Honey Bees Are In Love With Small Urban Gardens – Know Why?Reading Time: 2 minutes, 29 seconds Post Views: 1168 February 10, 2022
The worldwide bee population has been facing a rapid decline for the last several years. Habitat destruction, climate change, pesticide usage, and air pollution have led to these important pollinators' disappearance. As a result, people are now apprehensive about the population decline bees face and are looking to find new ways to help them survive & flourish.
In environmental change, honey bees are an incredibly fascinating species. Their health and abundance can show us a marker for the environment's health as a whole. In addition, honey bees give a chance to judge longer-term environmental effects since they are one of a handful of the insect species that produce colonies intended to survive for multiple years. Finally, honey, wax, and pollen's by-products can also be easily analyzed for pollution.
Saving honey bees doesn't require a considerable setup & much effort. Several studies found that the size of the pollinator garden plays an insignificant role in the amount of nectar produced. This means that even small urban gardens are crucial for conserving bees and other pollinators.
This study was carried out by the Researchers at the University of Bristol. According to them, the research was conducted on different gardens. There were some very flower-rich small gardens and some very flower-poor big gardens. The researchers studied and measured 59 gardens each month from March to October. This was done to track nectar production of both small & big gardens and when the production peaks.
Urban gardens had a lot higher variety of blossoming plants than surrounding regions. Urban gardens facilitated numerous non-local species, as well, for example, begonias and butterfly bushes. People regularly plant these species for their beauty. Nature reserves and farm sites had less plant variety. However, they had more local species, like bellflower and heather.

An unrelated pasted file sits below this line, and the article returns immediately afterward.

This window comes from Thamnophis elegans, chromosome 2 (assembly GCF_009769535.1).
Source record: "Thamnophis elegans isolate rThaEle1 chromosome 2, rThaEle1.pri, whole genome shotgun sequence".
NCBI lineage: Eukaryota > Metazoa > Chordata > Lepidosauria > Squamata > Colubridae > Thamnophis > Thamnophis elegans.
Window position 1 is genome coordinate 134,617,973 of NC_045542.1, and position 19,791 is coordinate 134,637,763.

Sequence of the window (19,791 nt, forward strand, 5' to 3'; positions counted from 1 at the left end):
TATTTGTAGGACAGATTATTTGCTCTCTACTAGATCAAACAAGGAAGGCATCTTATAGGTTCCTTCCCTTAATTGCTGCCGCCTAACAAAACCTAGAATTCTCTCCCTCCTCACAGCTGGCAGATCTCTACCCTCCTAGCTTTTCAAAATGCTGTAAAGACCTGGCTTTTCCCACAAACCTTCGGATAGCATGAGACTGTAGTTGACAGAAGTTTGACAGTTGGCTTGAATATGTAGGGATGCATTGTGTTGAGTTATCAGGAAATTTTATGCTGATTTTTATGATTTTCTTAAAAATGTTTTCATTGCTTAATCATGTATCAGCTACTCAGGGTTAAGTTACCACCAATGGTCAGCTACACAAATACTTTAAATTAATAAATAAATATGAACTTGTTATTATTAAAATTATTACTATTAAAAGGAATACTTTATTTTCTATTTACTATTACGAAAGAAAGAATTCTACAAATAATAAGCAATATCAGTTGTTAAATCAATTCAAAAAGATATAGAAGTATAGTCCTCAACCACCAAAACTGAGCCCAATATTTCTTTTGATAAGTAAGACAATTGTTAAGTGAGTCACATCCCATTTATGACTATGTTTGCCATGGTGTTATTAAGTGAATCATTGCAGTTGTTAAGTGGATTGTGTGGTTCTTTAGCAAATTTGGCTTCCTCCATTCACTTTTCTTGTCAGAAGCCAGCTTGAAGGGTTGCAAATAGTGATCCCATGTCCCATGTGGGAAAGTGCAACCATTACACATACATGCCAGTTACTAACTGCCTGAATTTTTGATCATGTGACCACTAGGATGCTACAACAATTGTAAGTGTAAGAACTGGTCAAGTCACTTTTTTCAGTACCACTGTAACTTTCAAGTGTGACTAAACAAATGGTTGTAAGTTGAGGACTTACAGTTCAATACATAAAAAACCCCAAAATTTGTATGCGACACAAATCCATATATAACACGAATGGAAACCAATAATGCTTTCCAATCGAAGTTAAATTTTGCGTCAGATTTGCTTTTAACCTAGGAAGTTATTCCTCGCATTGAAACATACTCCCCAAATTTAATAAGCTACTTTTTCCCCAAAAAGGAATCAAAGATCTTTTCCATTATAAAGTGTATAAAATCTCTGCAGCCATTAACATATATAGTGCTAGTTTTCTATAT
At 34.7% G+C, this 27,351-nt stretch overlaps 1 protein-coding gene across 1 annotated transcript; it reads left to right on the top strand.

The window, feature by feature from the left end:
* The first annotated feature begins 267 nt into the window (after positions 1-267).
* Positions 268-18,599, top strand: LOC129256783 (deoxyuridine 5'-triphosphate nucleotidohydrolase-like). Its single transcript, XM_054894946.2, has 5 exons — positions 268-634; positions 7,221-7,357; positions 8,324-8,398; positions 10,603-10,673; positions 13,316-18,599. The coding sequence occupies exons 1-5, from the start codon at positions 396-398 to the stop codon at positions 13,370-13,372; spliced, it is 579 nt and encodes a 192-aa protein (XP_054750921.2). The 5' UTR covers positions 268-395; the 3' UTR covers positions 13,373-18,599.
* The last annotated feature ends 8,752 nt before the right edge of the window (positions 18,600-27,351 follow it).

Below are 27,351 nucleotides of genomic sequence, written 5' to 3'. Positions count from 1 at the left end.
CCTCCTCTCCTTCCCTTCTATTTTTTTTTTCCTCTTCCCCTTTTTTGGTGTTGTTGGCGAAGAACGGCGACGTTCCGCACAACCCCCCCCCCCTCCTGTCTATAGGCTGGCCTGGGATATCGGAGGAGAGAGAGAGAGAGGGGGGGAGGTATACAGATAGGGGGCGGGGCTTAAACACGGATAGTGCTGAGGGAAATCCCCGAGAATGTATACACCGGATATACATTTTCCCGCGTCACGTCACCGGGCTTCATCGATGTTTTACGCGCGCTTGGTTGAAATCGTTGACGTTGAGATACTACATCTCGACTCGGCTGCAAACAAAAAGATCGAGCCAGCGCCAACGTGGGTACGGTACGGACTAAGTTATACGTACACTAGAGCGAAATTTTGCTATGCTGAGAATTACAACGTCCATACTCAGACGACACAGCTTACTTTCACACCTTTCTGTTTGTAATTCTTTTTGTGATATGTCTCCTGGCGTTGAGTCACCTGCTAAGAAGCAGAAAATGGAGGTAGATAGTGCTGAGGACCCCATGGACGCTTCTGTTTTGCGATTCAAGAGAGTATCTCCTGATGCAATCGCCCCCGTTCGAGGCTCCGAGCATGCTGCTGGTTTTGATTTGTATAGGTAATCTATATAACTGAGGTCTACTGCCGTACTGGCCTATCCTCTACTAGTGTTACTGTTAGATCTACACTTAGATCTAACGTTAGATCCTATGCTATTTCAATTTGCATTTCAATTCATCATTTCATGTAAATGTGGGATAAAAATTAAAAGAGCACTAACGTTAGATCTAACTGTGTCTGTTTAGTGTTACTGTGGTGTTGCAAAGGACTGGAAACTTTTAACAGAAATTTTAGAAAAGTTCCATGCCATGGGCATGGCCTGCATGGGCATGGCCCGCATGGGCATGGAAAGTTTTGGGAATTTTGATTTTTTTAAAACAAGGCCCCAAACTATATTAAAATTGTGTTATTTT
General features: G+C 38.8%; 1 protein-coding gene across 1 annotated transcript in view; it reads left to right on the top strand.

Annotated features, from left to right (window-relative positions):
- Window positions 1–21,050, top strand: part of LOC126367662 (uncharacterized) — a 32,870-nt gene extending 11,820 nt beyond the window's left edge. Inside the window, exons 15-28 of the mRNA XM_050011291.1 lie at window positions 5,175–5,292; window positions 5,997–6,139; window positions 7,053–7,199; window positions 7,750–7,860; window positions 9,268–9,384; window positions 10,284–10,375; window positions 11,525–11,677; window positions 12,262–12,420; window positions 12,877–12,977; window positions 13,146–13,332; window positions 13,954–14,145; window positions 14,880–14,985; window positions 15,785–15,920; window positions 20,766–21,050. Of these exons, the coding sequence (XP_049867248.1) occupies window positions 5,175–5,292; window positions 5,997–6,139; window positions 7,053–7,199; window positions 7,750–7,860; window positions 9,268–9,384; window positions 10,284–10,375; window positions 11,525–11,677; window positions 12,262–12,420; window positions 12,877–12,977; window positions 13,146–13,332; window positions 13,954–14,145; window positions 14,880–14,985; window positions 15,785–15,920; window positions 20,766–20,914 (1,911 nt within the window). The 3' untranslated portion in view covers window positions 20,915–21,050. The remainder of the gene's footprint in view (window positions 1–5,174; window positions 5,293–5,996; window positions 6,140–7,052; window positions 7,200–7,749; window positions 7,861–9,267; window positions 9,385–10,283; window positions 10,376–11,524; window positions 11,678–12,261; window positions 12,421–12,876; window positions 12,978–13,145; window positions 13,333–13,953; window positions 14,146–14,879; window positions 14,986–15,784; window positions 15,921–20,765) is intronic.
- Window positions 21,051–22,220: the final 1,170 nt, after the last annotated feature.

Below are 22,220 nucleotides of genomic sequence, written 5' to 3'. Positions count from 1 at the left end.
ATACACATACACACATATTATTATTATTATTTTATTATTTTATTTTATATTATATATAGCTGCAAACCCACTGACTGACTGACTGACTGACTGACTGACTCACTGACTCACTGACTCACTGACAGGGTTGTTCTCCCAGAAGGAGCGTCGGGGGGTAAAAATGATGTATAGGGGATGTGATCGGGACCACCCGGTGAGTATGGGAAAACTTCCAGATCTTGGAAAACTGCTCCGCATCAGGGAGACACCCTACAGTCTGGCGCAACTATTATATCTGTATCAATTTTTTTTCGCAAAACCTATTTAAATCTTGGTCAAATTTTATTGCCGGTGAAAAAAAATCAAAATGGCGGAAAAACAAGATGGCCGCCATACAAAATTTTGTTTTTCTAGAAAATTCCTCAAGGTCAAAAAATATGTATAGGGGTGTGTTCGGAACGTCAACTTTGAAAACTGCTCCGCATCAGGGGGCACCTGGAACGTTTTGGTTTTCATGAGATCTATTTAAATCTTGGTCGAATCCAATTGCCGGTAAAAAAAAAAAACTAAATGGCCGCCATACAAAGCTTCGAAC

The plants recognized as delivering the most nectar were shrubs. These plants are dense with blossoms, creating incredible nectar resources to fit into smaller spaces. Researchers found that the assortment of plants between gardens also provided pollinators in urban regions with a stable food supply throughout the year. This plant diversity is significant because diverse pollinators prefer different types of flowers.
After studying numerous gardens, researchers have found that the variety of nectar sources one gets in urban regions is surprisingly great, a lot higher than most natural habitats, even nature reserves. Gardens together form richer nectar sources that they can do individually.
Creating a pollinator-friendly garden isn't so difficult but essential. According to Mr. Basem Barry, founder & CEO of Geohoney, it's ideal for including an assortment of species. There should be numerous flowering plants of different flower colors, shapes, and sizes. This will give food to a wide range of pollinators. Furthermore, a nursery with various plants should also attract natural predators of garden pests. This, on the other hand, minimizes the need for pesticides. Planting for pollinators is an excellent method for supporting their preservation when they genuinely need our assistance.